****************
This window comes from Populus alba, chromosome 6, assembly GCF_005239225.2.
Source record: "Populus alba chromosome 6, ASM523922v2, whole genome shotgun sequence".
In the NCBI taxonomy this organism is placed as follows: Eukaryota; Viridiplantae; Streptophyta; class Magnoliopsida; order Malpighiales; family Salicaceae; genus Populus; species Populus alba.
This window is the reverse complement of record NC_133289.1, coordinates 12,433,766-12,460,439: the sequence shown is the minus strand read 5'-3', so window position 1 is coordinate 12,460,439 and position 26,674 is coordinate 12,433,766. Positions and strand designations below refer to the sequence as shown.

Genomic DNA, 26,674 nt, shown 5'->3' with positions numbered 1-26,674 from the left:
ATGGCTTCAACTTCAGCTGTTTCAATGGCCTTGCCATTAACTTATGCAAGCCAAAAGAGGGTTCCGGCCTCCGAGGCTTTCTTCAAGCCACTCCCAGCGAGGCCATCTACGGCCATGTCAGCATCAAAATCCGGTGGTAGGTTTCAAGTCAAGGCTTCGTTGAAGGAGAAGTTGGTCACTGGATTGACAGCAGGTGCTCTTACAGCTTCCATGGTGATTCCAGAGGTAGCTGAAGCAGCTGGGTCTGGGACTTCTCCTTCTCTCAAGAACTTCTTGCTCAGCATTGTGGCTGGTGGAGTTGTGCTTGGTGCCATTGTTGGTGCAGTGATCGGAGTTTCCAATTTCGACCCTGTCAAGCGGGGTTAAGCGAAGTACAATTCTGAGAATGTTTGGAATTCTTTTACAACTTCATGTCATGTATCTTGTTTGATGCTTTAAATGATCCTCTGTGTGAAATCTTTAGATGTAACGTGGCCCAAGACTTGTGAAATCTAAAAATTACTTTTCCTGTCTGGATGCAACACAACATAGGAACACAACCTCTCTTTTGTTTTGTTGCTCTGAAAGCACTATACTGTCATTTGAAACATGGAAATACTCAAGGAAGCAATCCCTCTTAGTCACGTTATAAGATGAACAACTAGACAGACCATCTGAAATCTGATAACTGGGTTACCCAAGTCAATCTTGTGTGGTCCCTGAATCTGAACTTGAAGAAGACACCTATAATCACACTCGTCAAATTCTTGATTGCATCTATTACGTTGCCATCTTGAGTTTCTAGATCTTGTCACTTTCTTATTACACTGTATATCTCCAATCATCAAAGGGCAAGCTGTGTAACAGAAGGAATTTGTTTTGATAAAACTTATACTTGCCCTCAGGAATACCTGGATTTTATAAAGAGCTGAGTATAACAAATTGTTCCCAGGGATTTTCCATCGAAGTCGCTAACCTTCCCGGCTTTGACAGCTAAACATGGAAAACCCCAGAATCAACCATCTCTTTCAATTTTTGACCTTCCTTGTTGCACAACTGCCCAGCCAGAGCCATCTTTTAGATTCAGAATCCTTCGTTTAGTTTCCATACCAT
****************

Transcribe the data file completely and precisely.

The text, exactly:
This window comes from Populus alba, chromosome 6, assembly GCF_005239225.2.
Source record: "Populus alba chromosome 6, ASM523922v2, whole genome shotgun sequence".
In the NCBI taxonomy this organism is placed as follows: Eukaryota; Viridiplantae; Streptophyta; class Magnoliopsida; order Malpighiales; family Salicaceae; genus Populus; species Populus alba.
This window is the reverse complement of record NC_133289.1, coordinates 12,433,766-12,460,439: the sequence shown is the minus strand read 5'-3', so window position 1 is coordinate 12,460,439 and position 26,674 is coordinate 12,433,766. Positions and strand designations below refer to the sequence as shown.

Genomic DNA, 26,674 nt, shown 5'->3' with positions numbered 1-26,674 from the left:
ATGGCTTCAACTTCAGCTGTTTCAATGGCCTTGCCATTAACTTATGCAAGCCAAAAGAGGGTTCCGGCCTCCGAGGCTTTCTTCAAGCCACTCCCAGCGAGGCCATCTACGGCCATGTCAGCATCAAAATCCGGTGGTAGGTTTCAAGTCAAGGCTTCGTTGAAGGAGAAGTTGGTCACTGGATTGACAGCAGGTGCTCTTACAGCTTCCATGGTGATTCCAGAGGTAGCTGAAGCAGCTGGGTCTGGGACTTCTCCTTCTCTCAAGAACTTCTTGCTCAGCATTGTGGCTGGTGGAGTTGTGCTTGGTGCCATTGTTGGTGCAGTGATCGGAGTTTCCAATTTCGACCCTGTCAAGCGGGGTTAAGCGAAGTACAATTCTGAGAATGTTTGGAATTCTTTTACAACTTCATGTCATGTATCTTGTTTGATGCTTTAAATGATCCTCTGTGTGAAATCTTTAGATGTAACGTGGCCCAAGACTTGTGAAATCTAAAAATTACTTTTCCTGTCTGGATGCAACACAACATAGGAACACAACCTCTCTTTTGTTTTGTTGCTCTGAAAGCACTATACTGTCATTTGAAACATGGAAATACTCAAGGAAGCAATCCCTCTTAGTCACGTTATAAGATGAACAACTAGACAGACCATCTGAAATCTGATAACTGGGTTACCCAAGTCAATCTTGTGTGGTCCCTGAATCTGAACTTGAAGAAGACACCTATAATCACACTCGTCAAATTCTTGATTGCATCTATTACGTTGCCATCTTGAGTTTCTAGATCTTGTCACTTTCTTATTACACTGTATATCTCCAATCATCAAAGGGCAAGCTGTGTAACAGAAGGAATTTGTTTTGATAAAACTTATACTTGCCCTCAGGAATACCTGGATTTTATAAAGAGCTGAGTATAACAAATTGTTCCCAGGGATTTTCCATCGAAGTCGCTAACCTTCCCGGCTTTGACAGCTAAACATGGAAAACCCCAGAATCAACCATCTCTTTCAATTTTTGACCTTCCTTGTTGCACAACTGCCCAGCCAGAGCCATCTTTTAGATTCAGAATCCTTCGTTTAGTTTCCATACCAT